Alcohols are hydrophilic in varying degrees (methanol has the highest affinity for water, though ethanol rates a very satisfactory second) and restorers and furniture-makers normally have a supply of ‘dry’ ethanol on hand for making spirit varnishes.
Ethanol dehydration can be employed to reduce animal glue to a crystalline state, breaking its bond and thereby permitting dismantling of a loose or damaged joint. Ethanol is injected into the joint with the aid of a syringe whereupon the glue progressively relinquishes its moisture – often accompanied by a crackling sound – as the alcohol wicks its way in. The addition of a little tension and an audible crack will let you know the joint has been broken.
Further pulling, wiggling and possibly tapping of the joint is usually required to persuade the now granulated glue to crumble away. Larger chunks of crystalline glue can either be chipped or scraped from the open joint; however it’s not critical, as any residual glue will be rejuvenated with the application of fresh hot glue when the joint is reassembled.
Mouldings on oak-framed buildings – and thence joyner-made oak furniture – followed the timber’s grain and were comparatively simple to produce. Then circa 1685, a new breed of specialised furniture maker appeared. Cabinetmakers developed more sophisticated techniques for making and decorating furniture, in particular, the use of veneers and cross-grained mouldings in the newly popularised European walnut (Juglans regia).
It has been suggested that cross-grained mouldings were employed to better ‘come-and-go’ with seasonal cross-grain expansion and contraction of carcases, however, this conjecture has no foundation as cross-grained carcase mouldings are backed with strips of long-grain timber.
Rather than cross-grain mouldings being made up of thick individual blocks of wood, short walnut ‘veneers’ of between 1/8″ and 1/2″ thick (in which the moulding was formed) were glued onto continuous, long grain pine or oak cores to assist in controlled shrinkage and potential catastrophic failure of the mouldings.
Controlled shrinkage was the cognisant intention of the cabinetmakers and its deformation is part and parcel of the appearance of cross-grain mouldings: Light reflecting off the individual, often slightly cupped ‘veneers’ coruscates like candle light on a crystal chandelier (fig. 1).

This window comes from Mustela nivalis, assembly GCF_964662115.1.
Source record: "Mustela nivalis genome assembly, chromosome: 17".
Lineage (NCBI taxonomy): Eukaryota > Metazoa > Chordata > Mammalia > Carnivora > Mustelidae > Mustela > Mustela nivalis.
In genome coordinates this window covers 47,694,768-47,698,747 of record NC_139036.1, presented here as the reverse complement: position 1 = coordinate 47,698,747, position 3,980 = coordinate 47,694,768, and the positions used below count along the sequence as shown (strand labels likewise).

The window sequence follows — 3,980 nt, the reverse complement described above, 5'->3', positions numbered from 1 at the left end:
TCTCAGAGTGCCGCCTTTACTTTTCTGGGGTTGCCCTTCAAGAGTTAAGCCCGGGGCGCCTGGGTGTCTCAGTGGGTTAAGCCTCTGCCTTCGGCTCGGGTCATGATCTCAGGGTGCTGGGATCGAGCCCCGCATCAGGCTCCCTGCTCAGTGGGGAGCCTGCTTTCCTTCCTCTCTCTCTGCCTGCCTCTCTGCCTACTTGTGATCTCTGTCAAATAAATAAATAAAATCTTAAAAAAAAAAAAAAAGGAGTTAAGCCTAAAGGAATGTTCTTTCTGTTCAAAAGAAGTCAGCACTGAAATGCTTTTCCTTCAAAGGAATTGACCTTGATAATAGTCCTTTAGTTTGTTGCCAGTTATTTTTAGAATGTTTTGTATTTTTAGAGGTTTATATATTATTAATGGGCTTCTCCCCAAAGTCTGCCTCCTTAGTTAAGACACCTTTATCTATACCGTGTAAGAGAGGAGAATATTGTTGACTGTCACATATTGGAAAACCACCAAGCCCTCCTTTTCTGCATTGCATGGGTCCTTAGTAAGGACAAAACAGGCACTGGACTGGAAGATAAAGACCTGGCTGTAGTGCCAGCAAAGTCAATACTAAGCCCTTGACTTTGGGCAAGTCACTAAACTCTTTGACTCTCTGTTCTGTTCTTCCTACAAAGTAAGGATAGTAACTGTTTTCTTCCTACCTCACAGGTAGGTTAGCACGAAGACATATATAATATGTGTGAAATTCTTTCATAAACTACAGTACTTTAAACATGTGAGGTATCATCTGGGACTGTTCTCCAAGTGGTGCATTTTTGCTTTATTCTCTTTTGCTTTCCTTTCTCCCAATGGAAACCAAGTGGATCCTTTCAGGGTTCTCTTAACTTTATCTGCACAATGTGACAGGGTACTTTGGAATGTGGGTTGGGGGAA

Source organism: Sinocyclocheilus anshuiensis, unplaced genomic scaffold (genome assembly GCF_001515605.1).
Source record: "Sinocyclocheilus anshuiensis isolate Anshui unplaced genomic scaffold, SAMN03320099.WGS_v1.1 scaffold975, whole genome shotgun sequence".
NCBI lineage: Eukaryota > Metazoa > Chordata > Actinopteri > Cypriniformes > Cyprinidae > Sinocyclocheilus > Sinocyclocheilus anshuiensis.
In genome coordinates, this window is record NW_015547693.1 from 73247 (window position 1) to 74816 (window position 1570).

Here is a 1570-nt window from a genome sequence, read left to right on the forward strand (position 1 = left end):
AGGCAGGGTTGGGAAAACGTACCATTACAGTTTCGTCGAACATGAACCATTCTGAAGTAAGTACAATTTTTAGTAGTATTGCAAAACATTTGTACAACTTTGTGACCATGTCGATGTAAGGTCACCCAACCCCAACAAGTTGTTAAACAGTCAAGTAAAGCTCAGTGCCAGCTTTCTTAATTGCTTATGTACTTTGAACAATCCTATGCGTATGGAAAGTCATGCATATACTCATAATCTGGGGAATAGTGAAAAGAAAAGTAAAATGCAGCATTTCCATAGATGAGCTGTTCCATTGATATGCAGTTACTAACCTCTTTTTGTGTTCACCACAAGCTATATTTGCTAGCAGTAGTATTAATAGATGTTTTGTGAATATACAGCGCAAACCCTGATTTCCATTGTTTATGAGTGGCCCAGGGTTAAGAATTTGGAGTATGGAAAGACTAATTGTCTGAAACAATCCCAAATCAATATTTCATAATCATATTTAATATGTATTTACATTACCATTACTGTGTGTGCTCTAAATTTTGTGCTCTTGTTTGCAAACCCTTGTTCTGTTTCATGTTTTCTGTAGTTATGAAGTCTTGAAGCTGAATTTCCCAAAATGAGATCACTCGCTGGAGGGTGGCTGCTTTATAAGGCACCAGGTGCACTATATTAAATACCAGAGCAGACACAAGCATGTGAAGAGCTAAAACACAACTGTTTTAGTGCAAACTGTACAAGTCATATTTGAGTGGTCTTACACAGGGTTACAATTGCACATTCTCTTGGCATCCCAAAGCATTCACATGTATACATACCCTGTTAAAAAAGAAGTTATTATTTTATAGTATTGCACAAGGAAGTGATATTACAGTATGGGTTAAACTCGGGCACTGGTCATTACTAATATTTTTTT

Larger mouldings such as cornices were often composite constructions, comprising a number of smaller, individual mouldings and veneers (figs. 2 & 3).
Furniture made from European walnut remained popular until around 1740 and was rarely produced after 1750. Though mahogany was known in Britain as early as the end of the seventeenth-century, it wasn’t imported in commercial quantities until the 1730s. Mahogany (and North American black walnut [Juglans nigra], employed in the same manner as mahogany) saw distinct changes in design (in part due to mahogany’s unique working properties) and long-grain mouldings became fashionable once again.
Of course anomalies have a pitiless habit of cropping up; making fools and liars of furniture dealers and historians alike. The chest in figure 4 is archetypal of early George III mahogany furniture in every respect – including the profile of the top moulding – except the moulding is cross-grained!
Christie’s are conducting The English Collector: English Furniture, Clocks and Portrait Miniatures at their King Street, London rooms on the 17th of November 2016.
Amongst the furniture on offer is lot 152, a set of six George II fruitwood Windsor armchairs, carrying an estimate of £30,000 – £50,000 ($48,073 – $80,122). The same set of chairs was offered by Christie’s in London on the 19th of May 2016 with an estimate of £20,000 – £30,000 (passed in).
Another familiar item in the sale is lot 148, a set of George III mahogany hanging shelves, which carry an estimate of £1,200 – £1,800 ($1,925 – $2,888). The same shelves were previously offered by Christie’s in their South Kensington rooms on the 20th of July 2010 with an estimate of £500 – £700 and ultimately realised £4,375.